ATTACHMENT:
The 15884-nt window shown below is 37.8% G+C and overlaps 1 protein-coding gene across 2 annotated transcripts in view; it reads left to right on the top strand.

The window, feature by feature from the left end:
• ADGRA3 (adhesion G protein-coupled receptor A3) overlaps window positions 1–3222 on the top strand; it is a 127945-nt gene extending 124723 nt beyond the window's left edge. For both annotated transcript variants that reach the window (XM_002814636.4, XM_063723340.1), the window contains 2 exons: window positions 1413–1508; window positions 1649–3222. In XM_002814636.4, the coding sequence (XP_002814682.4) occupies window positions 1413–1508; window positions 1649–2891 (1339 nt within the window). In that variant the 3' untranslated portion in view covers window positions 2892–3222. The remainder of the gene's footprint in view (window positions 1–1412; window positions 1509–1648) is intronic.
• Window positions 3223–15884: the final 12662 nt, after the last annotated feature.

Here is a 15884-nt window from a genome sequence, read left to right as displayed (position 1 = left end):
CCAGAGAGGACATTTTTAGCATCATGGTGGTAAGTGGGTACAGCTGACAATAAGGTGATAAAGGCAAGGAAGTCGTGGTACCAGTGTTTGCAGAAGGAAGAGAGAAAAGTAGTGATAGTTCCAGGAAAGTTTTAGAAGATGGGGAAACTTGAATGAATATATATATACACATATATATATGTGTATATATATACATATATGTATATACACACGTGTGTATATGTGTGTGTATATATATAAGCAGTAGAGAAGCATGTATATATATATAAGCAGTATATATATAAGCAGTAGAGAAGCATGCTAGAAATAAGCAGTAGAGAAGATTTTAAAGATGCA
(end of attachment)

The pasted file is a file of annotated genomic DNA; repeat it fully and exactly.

The 15884-nt window shown below is 37.8% G+C and overlaps 1 protein-coding gene across 2 annotated transcripts in view; it reads left to right on the top strand.

The window, feature by feature from the left end:
• ADGRA3 (adhesion G protein-coupled receptor A3) overlaps window positions 1–3222 on the top strand; it is a 127945-nt gene extending 124723 nt beyond the window's left edge. For both annotated transcript variants that reach the window (XM_002814636.4, XM_063723340.1), the window contains 2 exons: window positions 1413–1508; window positions 1649–3222. In XM_002814636.4, the coding sequence (XP_002814682.4) occupies window positions 1413–1508; window positions 1649–2891 (1339 nt within the window). In that variant the 3' untranslated portion in view covers window positions 2892–3222. The remainder of the gene's footprint in view (window positions 1–1412; window positions 1509–1648) is intronic.
• Window positions 3223–15884: the final 12662 nt, after the last annotated feature.

Here is a 15884-nt window from a genome sequence, read left to right as displayed (position 1 = left end):
CCAGAGAGGACATTTTTAGCATCATGGTGGTAAGTGGGTACAGCTGACAATAAGGTGATAAAGGCAAGGAAGTCGTGGTACCAGTGTTTGCAGAAGGAAGAGAGAAAAGTAGTGATAGTTCCAGGAAAGTTTTAGAAGATGGGGAAACTTGAATGAATATATATATACACATATATATATGTGTATATATATACATATATGTATATACACACGTGTGTATATGTGTGTGTATATATATAAGCAGTAGAGAAGCATGTATATATATATAAGCAGTATATATATAAGCAGTAGAGAAGCATGCTAGAAATAAGCAGTAGAGAAGATTTTAAAGATGCA